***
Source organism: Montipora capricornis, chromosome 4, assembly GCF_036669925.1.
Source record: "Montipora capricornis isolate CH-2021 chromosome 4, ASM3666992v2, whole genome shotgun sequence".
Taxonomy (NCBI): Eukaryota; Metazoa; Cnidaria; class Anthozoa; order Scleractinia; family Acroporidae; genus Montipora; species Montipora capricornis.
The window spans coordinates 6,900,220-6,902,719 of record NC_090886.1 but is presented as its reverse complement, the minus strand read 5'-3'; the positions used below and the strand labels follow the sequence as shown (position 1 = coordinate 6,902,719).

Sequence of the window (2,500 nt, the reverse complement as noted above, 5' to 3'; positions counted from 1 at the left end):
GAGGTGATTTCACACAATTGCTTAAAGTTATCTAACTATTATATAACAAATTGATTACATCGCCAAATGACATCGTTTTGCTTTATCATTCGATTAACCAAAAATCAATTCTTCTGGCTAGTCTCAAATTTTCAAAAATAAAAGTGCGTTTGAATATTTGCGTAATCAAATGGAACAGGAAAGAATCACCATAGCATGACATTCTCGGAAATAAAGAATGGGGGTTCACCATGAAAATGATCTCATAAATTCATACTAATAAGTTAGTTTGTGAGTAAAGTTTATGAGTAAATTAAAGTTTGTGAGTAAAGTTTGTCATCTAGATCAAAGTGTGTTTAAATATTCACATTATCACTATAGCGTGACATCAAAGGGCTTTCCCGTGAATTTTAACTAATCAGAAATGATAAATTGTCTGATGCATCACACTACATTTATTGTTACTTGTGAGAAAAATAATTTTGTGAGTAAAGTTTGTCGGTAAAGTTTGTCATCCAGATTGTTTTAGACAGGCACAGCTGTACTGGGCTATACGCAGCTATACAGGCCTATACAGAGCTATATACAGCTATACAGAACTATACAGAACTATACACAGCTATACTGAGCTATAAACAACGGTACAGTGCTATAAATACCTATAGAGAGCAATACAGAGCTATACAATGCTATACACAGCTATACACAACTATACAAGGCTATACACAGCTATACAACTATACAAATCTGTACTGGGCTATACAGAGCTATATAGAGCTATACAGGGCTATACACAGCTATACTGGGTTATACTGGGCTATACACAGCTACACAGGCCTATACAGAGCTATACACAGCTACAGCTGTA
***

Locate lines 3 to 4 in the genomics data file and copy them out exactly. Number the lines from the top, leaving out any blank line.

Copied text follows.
Taxonomy (NCBI): Eukaryota; Metazoa; Cnidaria; class Anthozoa; order Scleractinia; family Acroporidae; genus Montipora; species Montipora capricornis.
The window spans coordinates 6,900,220-6,902,719 of record NC_090886.1 but is presented as its reverse complement, the minus strand read 5'-3'; the positions used below and the strand labels follow the sequence as shown (position 1 = coordinate 6,902,719).